Road to Revolution Comic

Road to Revolution Comic

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Storyboard Text

  • Stamp Act Congress of 1765
  • NO TAXATION WITHOUT REPRESENTATION! We understand that as British citizens we must pay taxes, however, British citizens on the mainland have representation in the Parliament!
  • Writs of Assistance
  • What are you doing in my house?! This is personal property you know!
  • I have the Writs of Assistance on my side! They allow me to invade on people's personal property for any reason.
  • 1773 Boston Tea Party
  • We the Sons of Liberty will show the British just what we think of this tea monopoly! 
  • The Stamp Act Congress of 1765 was a pivotal event during the Road to Revolution because it was the first time that the colonists had worked together and achieved their goal. Though the repeal of the Stamp Act was mainly because British merchants were not happy that the colonists weren't buying their goods, the colonists saw the true importance of unity.
  • Intolerable Acts of 1774
  • The Coercive/Intolerable Acts of 1774 Due to the colonists' uncalled for acts of violence, the British Parliament hereby prohibit the use of Boston Harbor as well as any town hall meetings.
  • Oh no!
  • The Writs of Assistance took away a significant part of the colonist's privacy, rights, and dignity because they gave British officials the chance to use abusive power. Dignity is a key part to survival, so much so that the need for it equals the need for food, water and shelter. Due to the loss of dignity, the Writs of Assistance were a significant event during the time leading up to the revolution.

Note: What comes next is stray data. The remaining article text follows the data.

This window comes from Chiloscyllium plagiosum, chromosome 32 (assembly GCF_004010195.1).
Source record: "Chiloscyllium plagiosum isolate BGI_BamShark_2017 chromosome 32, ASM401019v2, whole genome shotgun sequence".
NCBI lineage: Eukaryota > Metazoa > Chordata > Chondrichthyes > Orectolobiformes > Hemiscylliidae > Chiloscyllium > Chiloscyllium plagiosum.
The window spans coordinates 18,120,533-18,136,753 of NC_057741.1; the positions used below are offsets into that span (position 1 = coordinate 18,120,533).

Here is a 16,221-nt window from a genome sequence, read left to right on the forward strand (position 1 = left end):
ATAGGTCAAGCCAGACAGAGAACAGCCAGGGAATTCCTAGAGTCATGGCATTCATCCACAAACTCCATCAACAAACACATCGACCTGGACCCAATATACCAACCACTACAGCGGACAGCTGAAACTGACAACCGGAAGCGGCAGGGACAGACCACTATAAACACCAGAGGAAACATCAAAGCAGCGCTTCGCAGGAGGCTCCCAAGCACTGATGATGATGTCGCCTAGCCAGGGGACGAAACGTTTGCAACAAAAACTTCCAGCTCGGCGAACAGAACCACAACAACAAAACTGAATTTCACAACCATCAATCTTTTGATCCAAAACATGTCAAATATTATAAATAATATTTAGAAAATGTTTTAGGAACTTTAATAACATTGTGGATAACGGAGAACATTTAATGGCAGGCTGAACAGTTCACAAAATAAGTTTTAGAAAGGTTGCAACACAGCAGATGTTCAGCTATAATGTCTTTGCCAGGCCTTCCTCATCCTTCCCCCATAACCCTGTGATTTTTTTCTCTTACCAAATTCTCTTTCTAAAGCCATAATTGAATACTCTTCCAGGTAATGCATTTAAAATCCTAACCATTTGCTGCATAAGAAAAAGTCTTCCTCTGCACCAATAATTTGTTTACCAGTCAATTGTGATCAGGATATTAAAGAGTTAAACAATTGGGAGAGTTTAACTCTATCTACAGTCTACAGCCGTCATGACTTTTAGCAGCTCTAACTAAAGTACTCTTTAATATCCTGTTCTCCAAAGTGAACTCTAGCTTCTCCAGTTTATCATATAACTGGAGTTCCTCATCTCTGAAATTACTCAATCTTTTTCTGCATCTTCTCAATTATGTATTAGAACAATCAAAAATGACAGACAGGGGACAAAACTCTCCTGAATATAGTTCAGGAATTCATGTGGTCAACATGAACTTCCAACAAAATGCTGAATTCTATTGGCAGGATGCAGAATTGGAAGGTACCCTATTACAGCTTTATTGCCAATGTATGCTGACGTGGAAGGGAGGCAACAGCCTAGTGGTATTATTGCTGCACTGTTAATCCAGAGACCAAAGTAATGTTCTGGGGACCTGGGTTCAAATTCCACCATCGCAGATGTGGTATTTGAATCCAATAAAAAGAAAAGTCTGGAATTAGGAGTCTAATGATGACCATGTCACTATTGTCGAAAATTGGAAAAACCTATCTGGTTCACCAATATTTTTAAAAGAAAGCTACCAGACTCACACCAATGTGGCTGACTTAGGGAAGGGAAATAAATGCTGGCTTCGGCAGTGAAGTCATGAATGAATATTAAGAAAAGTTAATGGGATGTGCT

• June 1775 - Battle of Bunker Hill 
  • I am General Howell. No mud wall will stop me or my troops! No matter how many men we lose, Britain will win this war!
  • Aha! We have outsmarted the British at last!
  • The significance of the Boston Tea Party were the intentions of the Sons of Liberty, who dumped the tea due to the fact that the colonists no longer trusted the British enough to let them have a monopoly over the tea industry. This mistrust of the British also carried over into the thought that Britain no longer had the best interests of the colonists at heart causing people to want to rebel.
  • January 1776 - Common Sense 
  • We will dump all 342 chests of tea into the Boston Harbor! From now on, let this be known as the "Boston Tea Party"!
  • I didn't even do anything, and I'm getting punished! The British are punishing everybody for the actions of only the Sons of Liberty! 
  • Rather than only punishing the Sons of Liberty, the British's punishment affected everyone due to their trade with Boston and inability to hold town hall meetings, and though life isn't always fair, the colonists were aware that the British could have avoided these unacceptable punishments. These unjust consequences didn't setback the colonists, from the Intolerable Acts, they moved 5 steps forward on their journey to declaring independence.
  • No! Now that they have made an example of Boston, no one will rebel and Boston will be food-less! 
  • The Battle of Bunker Hill was a moral victory for the colonists, as the colonists were winning at one point, and only lost because they ran out of ammunition. This triumph raised the colonists' spirits by proving to themselves that this war was not a suicidal theory. Despite their loss, this battle showed them that their goal of independence and freedom was within reach, which caused them to keep fighting.
  • With the majority's support of the revolution, cooperation and unity were increased within the colonies, thus preparing them to become an independent nation. By doing this, Common Sense transformed the idea of a revolution into more of a reality. 
  • The Majority
  • Common Sense: A Pamphlet Explaining Why the Colonists Should Break from Britain: 1. Free colonies are better than unrepresented and unfairly treated colonies
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